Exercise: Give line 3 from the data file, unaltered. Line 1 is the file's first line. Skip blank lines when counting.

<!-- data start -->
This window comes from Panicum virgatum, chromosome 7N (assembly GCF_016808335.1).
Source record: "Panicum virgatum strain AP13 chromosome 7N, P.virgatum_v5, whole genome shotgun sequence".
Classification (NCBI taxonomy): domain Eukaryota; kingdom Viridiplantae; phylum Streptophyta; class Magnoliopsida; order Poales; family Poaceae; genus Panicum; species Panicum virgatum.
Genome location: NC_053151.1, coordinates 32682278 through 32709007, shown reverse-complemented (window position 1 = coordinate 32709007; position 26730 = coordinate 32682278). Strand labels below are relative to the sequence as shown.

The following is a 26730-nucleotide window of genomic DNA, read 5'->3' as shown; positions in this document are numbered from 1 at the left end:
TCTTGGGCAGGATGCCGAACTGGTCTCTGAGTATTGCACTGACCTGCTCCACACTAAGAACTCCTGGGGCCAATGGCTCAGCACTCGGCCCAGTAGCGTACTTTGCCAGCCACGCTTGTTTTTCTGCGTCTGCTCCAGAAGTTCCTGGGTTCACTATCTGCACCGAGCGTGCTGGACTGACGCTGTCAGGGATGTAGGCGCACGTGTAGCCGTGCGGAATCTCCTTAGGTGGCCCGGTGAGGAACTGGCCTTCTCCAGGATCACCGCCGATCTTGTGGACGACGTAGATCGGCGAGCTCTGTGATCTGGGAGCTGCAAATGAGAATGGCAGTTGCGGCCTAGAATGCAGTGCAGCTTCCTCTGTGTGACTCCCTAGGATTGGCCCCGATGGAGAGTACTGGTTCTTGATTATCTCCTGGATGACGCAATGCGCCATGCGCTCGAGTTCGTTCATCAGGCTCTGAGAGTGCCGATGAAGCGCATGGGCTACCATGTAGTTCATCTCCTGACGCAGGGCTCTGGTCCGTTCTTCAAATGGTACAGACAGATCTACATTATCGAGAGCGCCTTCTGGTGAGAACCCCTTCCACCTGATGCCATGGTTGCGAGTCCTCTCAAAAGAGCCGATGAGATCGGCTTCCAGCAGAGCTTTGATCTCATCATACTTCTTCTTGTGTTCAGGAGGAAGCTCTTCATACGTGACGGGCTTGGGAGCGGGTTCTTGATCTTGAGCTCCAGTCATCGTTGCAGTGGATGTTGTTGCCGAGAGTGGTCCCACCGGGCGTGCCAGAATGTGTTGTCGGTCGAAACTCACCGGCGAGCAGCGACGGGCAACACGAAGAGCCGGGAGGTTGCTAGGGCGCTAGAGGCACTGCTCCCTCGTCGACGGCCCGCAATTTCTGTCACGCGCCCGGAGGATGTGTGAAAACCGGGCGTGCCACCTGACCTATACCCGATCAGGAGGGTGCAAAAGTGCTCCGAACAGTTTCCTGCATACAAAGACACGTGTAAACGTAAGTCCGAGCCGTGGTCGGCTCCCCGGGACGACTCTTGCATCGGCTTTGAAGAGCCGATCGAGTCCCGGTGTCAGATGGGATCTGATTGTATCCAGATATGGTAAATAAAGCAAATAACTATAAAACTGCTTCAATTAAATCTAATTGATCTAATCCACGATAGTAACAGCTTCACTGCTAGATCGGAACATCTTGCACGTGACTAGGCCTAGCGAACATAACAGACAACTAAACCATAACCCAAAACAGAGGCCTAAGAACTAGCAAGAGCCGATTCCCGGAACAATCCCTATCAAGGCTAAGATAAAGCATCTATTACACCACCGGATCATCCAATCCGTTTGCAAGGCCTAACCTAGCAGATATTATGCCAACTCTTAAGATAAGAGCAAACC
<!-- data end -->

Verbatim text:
Classification (NCBI taxonomy): domain Eukaryota; kingdom Viridiplantae; phylum Streptophyta; class Magnoliopsida; order Poales; family Poaceae; genus Panicum; species Panicum virgatum.